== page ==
[Full set of photographs on Flickr via this link]
Thirty years is a long time to be doing any job. It all the more difficult when your job revolves around creativity as times change and people go on to find new things. Which is why it was quite exciting to be able to manage to get a ticket to see the second date on W.A.S.P.‘s 30th anniversary tour, at the HMV Picture House in Edinburgh.
Due to being absolutely knackered, I didn’t bother with the support act (sorry), but got there in good time to find a nice spot by the mixing deck before Blackie Lawless and company came on stage slightly after 8pm.
W.A.S.P. has had numerous members over the years, but Blackie has been there since day one – and he looks it. Mind, this guy’s been through the whole rock ‘n’ roll lifestyle much as other bands of the era such as Motley Crue, Poison, etc. and he’s survived. There’s no doubting his song-writing skills (Crimson Idol is a superb rock opera / album and Headless Children still rates as a classic of the genre in my book) and charisma on stage.
The opening segment was for songs from the first four albums, most of which I recognised and the crowd were singing along to a host of classics. Large video screens at the back displayed old live footage or the associated music video (remember when MTV still showed music videos? These were from back in the 1980’s). “The Real Me“, “Wild Child”, “I Want To Be Somebody” and so forth rolled out until the band paused for a quick change. A point of note is that the videos throughout the night were generally very well choreographed with the live music to the point where drum beats matched action in the background (Jonathan smashing his guitar into mirrors during the second sequence), or Blackie singing lyrics as they were spoken in the video (such as the chorus to “The Real Me”). Pretty impressive.
This was probably my favourite part of the show, mainly as it included songs from The Headless Children. Stand-out was the video of Martin Luther King Jr.‘s final speech the day before his assassination which led into the title track. As the lyrics question if mankind has lost the plot, the video sequences went from one promising peace and hope to images of Hitler, Stalin and war. A really simple visual device, but incredibly effective.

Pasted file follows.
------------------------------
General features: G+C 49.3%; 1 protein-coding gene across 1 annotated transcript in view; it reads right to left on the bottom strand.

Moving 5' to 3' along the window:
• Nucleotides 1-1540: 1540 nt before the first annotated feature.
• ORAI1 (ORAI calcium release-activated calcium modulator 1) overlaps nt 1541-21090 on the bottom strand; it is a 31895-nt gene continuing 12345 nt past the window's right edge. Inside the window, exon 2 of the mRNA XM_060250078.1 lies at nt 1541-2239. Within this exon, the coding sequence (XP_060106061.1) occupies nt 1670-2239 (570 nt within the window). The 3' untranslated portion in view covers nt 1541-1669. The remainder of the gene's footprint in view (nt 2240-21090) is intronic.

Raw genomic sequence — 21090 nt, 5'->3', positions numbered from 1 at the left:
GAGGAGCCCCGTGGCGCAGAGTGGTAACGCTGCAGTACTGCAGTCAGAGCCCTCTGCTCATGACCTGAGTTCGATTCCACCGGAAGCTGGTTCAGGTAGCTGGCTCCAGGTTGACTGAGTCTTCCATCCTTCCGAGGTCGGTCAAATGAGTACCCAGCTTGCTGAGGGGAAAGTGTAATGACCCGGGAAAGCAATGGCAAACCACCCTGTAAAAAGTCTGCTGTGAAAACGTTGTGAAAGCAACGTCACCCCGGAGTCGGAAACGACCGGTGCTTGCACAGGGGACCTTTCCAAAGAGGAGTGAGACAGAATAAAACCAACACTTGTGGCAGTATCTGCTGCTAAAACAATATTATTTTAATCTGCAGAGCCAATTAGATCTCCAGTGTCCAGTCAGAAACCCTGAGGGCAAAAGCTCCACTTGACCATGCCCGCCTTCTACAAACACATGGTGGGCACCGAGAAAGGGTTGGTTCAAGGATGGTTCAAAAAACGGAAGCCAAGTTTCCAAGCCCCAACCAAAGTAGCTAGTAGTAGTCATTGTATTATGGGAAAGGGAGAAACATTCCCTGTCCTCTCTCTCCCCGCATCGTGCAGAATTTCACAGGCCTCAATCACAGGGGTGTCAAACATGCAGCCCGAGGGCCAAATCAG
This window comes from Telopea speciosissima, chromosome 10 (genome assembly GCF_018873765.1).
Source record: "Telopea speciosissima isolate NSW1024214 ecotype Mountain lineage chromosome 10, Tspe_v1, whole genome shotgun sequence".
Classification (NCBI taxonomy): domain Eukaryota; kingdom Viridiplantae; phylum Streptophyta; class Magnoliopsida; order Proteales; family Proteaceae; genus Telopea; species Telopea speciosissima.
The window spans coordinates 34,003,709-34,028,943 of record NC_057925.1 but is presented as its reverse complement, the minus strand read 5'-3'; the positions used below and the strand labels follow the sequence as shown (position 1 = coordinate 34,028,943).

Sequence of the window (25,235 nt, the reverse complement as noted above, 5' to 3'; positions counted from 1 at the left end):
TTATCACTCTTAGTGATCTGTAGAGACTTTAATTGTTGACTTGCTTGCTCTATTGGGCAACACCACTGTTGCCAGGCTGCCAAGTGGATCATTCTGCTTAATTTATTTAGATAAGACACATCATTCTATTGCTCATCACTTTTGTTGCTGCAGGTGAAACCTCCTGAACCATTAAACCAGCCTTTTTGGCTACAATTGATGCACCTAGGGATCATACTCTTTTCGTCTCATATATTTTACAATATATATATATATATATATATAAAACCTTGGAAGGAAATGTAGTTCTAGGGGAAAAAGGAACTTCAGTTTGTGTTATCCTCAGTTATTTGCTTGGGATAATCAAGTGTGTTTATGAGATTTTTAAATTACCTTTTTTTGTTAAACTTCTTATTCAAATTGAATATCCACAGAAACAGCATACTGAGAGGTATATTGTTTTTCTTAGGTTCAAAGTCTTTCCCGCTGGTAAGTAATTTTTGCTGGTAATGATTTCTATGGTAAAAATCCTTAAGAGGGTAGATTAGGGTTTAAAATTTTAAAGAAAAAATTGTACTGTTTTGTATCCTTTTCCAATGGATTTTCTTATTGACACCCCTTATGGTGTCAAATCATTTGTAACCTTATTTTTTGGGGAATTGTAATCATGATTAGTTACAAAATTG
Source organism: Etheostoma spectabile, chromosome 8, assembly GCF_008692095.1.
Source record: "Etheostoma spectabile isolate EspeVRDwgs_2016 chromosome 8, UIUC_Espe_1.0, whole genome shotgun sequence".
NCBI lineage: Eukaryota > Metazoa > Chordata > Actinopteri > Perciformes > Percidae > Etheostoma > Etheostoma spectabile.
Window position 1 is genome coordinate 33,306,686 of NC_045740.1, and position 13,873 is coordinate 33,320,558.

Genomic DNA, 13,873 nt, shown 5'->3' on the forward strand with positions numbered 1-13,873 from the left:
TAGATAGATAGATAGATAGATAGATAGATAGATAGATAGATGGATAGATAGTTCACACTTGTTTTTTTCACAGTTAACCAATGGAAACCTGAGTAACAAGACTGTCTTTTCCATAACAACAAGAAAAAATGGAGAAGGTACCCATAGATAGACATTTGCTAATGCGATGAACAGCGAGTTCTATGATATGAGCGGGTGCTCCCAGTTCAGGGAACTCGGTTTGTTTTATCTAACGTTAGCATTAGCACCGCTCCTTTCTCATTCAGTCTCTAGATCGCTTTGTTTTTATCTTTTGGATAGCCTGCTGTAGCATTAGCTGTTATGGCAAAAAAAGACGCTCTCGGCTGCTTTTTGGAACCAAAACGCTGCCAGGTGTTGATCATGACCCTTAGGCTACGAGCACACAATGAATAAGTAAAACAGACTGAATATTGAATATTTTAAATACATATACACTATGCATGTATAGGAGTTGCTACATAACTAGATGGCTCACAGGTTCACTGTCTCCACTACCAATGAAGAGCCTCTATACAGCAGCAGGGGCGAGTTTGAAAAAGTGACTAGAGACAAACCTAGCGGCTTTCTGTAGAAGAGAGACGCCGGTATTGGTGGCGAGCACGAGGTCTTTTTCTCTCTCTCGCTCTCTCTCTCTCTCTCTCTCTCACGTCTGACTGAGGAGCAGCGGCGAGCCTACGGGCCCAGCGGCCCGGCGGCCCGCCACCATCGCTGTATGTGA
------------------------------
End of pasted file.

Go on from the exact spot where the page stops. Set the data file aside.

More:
Section two was a cut-down version of the Crimson Idol tour, crammed into around thirty minutes. Along with the disturbing video sequences in the background, we were rushed through Jonathan’s life from abused child to rock star and then decline via some cracking songs and emotive performances. It’s one tour that, in retrospect, I wish I’d gone to see when it was doing the rounds.
Finally was the “all the other stuff” segment including them more recent material. with which I wasn’t so familiar. It didn’t affect my enjoyment as the band were on a roll and the crowd really getting into things.
Sadly, though, things had to come to an end a little earlier than I think the band were expecting due to a 10pm curfew (seriously, why don’t promotoers start boycotting venues that won’t let bands play until 11pm?), which I think cost us a song or two. I was really hoping for “Mean Man” and “Animal”, though I gather that Blackie will no longer play the latter due to his new-found status as a Born Again Christian. Well, thanks Jesus. That’s one W.A.S.P. song and a Megadeth classic (“Anarchy in the UK” – yes I know it’s a cover) I won’t hear live again because of you.
Oh, a minor niggle – Blackie had a bit of a rant to try and get the crowd going about “they said we’d never sell the tickets in Edinburgh that we could in Glasgow, and you proved them wrong!” The guy’s amazing, but two points. “Glasgow” is pronounced with an “-oh” at the end not an “ow” as in “Ow! I’ve stubbed my toe”. And they’re less than an hour apart by road or rail. I reckon a huge number in the crowd would have been from Glasgow anyway…
While the show was energetic and glitzy (Doug Blair’s light-up guitar is something special), it was missing some of the stuff promised on the promotional web site:
- multiple video screens – CHECK
- pyrotechnics – NOPE
- elements from the early W.A.S.P. shows – CHECK
- Blackie’s moving microphone stand “Elvis” – NOPE
I can understand the pyros being an issue in some venues, especially smaller ones like the Picture House, but it’s a shame not to see Elvis as he was present at the much smaller Bradford Rio back when I saw the band last.
Not to worry, though. The show’s about the music first and foremost and I don’t think there were any complaints there from the near-capacity crowd!